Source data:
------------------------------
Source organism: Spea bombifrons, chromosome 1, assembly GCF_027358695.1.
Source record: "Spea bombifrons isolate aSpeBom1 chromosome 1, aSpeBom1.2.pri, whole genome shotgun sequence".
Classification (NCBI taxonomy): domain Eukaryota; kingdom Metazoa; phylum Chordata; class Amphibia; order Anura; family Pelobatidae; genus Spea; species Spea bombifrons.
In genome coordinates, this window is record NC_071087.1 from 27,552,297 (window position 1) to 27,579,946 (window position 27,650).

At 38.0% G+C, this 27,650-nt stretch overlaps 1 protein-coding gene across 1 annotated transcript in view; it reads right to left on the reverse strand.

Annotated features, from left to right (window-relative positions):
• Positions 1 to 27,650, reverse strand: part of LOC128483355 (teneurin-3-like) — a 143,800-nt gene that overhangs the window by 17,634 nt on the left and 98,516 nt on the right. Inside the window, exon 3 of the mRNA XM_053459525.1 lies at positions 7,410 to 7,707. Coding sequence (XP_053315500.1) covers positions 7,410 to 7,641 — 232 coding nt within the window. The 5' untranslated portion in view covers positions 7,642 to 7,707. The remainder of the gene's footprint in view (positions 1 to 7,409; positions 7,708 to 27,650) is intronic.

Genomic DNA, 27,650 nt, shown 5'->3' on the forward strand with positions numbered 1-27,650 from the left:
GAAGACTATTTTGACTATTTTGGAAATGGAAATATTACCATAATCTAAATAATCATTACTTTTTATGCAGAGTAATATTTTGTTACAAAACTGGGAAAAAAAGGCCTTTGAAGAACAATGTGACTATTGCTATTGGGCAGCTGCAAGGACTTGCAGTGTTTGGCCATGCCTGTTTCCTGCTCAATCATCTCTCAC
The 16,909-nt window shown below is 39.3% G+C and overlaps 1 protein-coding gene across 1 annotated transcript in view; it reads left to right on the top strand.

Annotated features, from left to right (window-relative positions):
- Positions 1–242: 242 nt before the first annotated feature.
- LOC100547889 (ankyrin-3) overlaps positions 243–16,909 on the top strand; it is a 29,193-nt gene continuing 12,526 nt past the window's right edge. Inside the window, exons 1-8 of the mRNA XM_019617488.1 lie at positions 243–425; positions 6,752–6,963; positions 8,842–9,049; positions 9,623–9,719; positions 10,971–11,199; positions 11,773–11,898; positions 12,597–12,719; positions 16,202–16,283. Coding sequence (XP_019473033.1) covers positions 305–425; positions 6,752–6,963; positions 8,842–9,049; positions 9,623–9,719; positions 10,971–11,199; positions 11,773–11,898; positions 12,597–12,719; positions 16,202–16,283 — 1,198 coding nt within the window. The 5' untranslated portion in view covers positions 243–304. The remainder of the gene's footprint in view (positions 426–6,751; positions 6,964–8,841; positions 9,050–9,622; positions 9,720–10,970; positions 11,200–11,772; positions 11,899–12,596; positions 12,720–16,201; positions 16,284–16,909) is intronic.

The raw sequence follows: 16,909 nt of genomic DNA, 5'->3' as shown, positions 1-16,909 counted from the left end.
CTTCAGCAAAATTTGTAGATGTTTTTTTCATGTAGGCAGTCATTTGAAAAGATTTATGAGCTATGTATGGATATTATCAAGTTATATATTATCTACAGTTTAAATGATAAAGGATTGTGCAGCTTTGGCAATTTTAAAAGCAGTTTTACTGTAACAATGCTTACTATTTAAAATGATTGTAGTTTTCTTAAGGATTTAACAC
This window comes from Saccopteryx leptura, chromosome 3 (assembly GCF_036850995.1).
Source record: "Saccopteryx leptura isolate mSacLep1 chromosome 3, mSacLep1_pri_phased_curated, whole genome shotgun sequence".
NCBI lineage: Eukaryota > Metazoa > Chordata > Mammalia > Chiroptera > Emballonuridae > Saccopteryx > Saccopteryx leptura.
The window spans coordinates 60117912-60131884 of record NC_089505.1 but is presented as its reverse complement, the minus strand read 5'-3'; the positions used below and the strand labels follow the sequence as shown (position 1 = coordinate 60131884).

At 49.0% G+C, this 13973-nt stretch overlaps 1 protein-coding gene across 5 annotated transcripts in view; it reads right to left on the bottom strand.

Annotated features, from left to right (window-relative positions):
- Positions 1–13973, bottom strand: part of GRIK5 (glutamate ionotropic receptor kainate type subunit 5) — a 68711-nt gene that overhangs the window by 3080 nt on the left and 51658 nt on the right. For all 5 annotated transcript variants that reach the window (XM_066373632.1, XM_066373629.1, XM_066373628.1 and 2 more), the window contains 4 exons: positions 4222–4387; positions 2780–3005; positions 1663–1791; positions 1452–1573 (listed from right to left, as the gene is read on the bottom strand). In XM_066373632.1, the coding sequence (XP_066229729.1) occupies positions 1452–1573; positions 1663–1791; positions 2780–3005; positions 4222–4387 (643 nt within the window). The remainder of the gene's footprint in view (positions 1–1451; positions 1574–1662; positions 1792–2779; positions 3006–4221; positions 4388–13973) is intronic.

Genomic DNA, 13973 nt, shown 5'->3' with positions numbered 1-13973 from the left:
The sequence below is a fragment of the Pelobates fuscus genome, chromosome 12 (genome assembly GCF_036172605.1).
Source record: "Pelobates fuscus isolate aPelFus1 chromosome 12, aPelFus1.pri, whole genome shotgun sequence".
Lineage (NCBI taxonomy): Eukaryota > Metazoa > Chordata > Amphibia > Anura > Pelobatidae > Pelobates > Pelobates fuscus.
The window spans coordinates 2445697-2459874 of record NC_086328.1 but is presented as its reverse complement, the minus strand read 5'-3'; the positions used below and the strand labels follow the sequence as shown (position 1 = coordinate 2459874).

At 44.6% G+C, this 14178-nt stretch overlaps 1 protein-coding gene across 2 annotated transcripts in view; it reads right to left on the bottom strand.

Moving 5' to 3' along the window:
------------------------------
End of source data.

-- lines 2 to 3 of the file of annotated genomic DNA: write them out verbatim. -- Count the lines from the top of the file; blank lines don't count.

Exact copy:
Source record: "Spea bombifrons isolate aSpeBom1 chromosome 1, aSpeBom1.2.pri, whole genome shotgun sequence".
Classification (NCBI taxonomy): domain Eukaryota; kingdom Metazoa; phylum Chordata; class Amphibia; order Anura; family Pelobatidae; genus Spea; species Spea bombifrons.